The militiamen came early in the morning when the children were sleeping. The serenity of Itang, an Ethiopian village on the Baro River skirting a national park close to the South Sudanese border, was about to be broken.
Eleven-year-old Nhial Deng heard gunshots and screaming as his father woke him up, whispering to him that there was only time to pack a shirt, a pen and a bottle of water.
“He brought me outside the house and pointed to a group of mostly women and children and a few men who were gathering under a small tree and told me that I had to go with them to a refugee camp,” says Deng, now 24, recalling the events of April 2010.
“I couldn’t move. I saw houses burning, I saw someone on the ground bleeding, people were running in all directions,” he says. “Someone came and pulled me to the group – I never even had a chance to say goodbye to my dad.”
That day was the start of an incredible journey for Deng, which culminated in him receiving a prestigious prize during the United Nations general assembly last month that recognised his work over the past 14 years in helping other refugees.
Deng was born in Ethiopia, where his father settled having fled South Sudan years before, but “it never came to my mind that one day [the conflict] would be something that would affect me directly”, Deng remembers.
It took the group two days to get to another village south of their own, where people divided into two groups. Deng’s group headed to the Kakuma refugee camp in Kenya. After a two-week journey on foot and on the back of trucks, he eventually made it to the camp in north-west Kenya, which today is home to more than 200,000 refugees.
Deng says he was scared and shivering throughout the journey but had hope because “my dad told me while he was holding me that I would be able to go to school – from a very young age my dad told me that education was a tool that I could use to transform my life.”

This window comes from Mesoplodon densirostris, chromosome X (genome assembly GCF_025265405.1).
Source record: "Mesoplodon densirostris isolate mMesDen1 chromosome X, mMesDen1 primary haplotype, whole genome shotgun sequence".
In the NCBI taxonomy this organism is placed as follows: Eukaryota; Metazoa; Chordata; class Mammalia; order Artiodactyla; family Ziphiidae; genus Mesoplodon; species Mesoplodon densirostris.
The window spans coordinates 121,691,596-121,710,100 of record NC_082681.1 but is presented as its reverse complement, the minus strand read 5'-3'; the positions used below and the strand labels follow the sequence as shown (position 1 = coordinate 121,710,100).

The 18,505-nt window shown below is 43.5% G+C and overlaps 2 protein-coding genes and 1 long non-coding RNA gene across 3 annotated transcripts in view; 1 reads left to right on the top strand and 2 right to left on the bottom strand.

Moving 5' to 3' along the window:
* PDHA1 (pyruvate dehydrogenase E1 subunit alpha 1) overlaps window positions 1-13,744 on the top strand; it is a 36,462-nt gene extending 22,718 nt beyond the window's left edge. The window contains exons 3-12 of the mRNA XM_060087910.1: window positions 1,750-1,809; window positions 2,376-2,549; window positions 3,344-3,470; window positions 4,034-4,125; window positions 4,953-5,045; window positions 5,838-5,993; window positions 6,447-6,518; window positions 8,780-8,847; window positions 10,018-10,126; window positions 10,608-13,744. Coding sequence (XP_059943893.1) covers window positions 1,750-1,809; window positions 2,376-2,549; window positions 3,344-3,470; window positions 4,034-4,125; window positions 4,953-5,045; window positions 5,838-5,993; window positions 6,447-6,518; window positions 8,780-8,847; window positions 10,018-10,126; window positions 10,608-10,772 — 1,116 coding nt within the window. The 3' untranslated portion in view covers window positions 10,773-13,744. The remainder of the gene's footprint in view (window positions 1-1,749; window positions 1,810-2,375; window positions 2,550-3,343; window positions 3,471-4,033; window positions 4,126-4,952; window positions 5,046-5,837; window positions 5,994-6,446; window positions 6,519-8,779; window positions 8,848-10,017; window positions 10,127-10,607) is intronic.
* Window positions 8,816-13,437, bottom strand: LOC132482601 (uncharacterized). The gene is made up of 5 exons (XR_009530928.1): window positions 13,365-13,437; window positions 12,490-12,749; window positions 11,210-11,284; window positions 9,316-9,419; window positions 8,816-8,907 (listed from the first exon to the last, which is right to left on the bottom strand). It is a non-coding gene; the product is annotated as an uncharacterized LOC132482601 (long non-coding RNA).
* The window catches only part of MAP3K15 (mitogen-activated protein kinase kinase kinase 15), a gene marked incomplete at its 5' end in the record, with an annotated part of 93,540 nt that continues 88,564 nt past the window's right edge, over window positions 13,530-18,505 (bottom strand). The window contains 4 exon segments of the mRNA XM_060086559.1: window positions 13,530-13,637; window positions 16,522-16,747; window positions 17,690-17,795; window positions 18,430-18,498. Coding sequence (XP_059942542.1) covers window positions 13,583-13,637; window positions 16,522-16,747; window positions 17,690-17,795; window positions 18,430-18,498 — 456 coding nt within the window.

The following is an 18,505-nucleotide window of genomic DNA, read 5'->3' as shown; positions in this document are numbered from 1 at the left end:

A pastor took Deng in as part of a fostered family programme and within a few months, he was registered at school.
“I felt at home when I started going to school,” he says. “The school was more than a place of learning for me, it was a place where I was able to find solace, where I was able to find hope, where I was able to find healing.”
Refugees from South Sudan register at Kakuma camp in Kenya. Photograph: Thomas Mukoya/Reuters
Kakuma refugee camp was set up in the early 1990s when thousands of Sudanese children, known as the “lost boys of Sudan”, flocked to safety after a civil war.
The sense of community that I experienced in the refugee camp is something that I have not seen anywhere else
“Life in the camp was just incredible,” Deng says. “The sense of community that I experienced in the refugee camp is something I have not seen anywhere else. You’ll see people who have their own challenges who would struggle day in, day out, but would hold on to each other.”
The Red Cross family-tracking programme managed to locate Deng’s family after four years – a two-minute phone call reunited him with his parents in 2014. Initial attempts to find his father failed because he had relocated to South Sudan, but the Red Cross found the family after they returned to Ethiopia.
It was only last year that Deng was able to meet with his mother and six siblings, who now live in Kenya. He has yet to see his father, who is still in Ethiopia, in person.